Hinduism is a peculiar, and oftentimes mysterious, area of study.
With its cornucopia of gods and goddess, its array of colorful rituals and mantras, and its unknowable origin, it’s difficult to understand what exactly Hinduism is, and where it comes from.
A running Hinduism definition is:
A major religious and cultural tradition of South Asia developed from Vedic religion.
But what is this Vedic religion the Hinduism definition speaks of?
While many of us have heard of the ancient texts of The Vedas, few of us have an idea of what exactly this mystifying, religion-shaping, fundamental text really is, and who created it.
To best sort out all this confusion, let’s begin with exploring Hinduism’s ancient origin, the Vedic religion, and move forward in time from there.
In this article we will answer the following questions:
- What is the Vedic religion?
- What are the four parts of The Vedas?
- Is there a single Hinduism holy book?
- What are The Vedas?
What Is The Vedic Religion?
India – the land of Vedas, the remarkable works contains not only religious ideas for a perfect life, but also facts which science has proved true. Electricity, radium, electronics, airship, all are known to the seers who founded the Vedas.— Ella Wheeler Wilcox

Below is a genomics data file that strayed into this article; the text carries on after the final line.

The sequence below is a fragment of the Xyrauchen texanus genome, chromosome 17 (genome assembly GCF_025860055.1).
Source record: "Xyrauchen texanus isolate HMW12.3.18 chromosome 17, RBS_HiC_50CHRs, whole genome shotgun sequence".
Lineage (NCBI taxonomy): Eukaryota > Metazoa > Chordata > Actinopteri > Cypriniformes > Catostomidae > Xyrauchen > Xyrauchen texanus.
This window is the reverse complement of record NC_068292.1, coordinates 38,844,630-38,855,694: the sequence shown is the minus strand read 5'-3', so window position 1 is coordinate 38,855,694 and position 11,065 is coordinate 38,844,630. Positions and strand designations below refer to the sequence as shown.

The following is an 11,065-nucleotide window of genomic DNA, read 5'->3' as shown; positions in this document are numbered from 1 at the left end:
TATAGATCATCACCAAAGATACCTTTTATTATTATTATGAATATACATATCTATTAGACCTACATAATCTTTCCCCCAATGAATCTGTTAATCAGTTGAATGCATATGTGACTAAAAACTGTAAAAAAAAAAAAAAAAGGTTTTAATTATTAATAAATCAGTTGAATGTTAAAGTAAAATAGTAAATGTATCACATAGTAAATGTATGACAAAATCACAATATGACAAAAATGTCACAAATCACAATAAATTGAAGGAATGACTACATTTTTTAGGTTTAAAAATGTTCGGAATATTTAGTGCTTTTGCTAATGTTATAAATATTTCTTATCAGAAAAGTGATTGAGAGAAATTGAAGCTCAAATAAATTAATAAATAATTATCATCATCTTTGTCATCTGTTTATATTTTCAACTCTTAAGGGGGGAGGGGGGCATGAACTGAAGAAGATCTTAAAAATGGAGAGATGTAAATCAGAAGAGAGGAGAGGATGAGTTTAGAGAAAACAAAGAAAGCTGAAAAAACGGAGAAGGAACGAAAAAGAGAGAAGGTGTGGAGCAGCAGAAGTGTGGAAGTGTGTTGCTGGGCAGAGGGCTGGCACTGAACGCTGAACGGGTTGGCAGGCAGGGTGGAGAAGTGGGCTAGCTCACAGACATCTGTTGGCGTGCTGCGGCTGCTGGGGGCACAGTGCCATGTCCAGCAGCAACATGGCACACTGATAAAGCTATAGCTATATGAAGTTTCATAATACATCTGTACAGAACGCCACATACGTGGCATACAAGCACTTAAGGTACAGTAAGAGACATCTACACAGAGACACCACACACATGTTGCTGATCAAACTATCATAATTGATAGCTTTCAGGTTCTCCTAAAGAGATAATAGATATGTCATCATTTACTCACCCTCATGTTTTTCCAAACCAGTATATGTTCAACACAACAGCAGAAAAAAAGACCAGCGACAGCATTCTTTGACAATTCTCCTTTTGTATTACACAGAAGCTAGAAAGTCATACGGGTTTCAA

The ancient Vedic religion wasn’t Hindu, nor was it even Indian.
In fact, the religion was actually one of Aryan nomads, considered “the noble ones,” who had made their way to ancient India from the Middle East during the Vedic period (1,500-500 B.C.E.).
The Vedic religion existed well before Hinduism, but its texts, mantras, rituals, and theology is what inspired and shaped the bedrock of Hinduism.
The Vedic religion was based on the (oftentimes sacrificial) worship of a pantheon of gods and goddesses (referred to as deities). It consisted of orally recited chants, hymns, spells, mantras, and stories, referred to as “Vedas.”
The word “Veda” means vision, knowledge, or wisdom.
Centuries later, the Vedas were written into what we now call The Vedas or The Vedic Texts.
What Are The Vedas?
The Veda was the most precious gift for which the West had ever been indebted to the East.—Voltaire
The Vedas are the very basis of not only Hindu religious practices, but their social, legal, and domestic obligations, as well. In fact, many would say that Hinduism is simply an interpretation of The Vedas.
It’s important to note, however, that Hinduism and the Vedic religion are separate religions. While many elements are the same, Hinduism has evolved much on its own since the discovery of The Vedas — after all, nothing remains the same after 5,000 years.
So, exactly what are The Vedas?
In Sanskrit, The Vedas definition translates to “knowledge” or “wisdom.” The Vedas are the physical transcription of this wisdom, referred to as “the language of the gods.” They are beautifully written in poetry and prose.
How Were The Vedas Passed Down?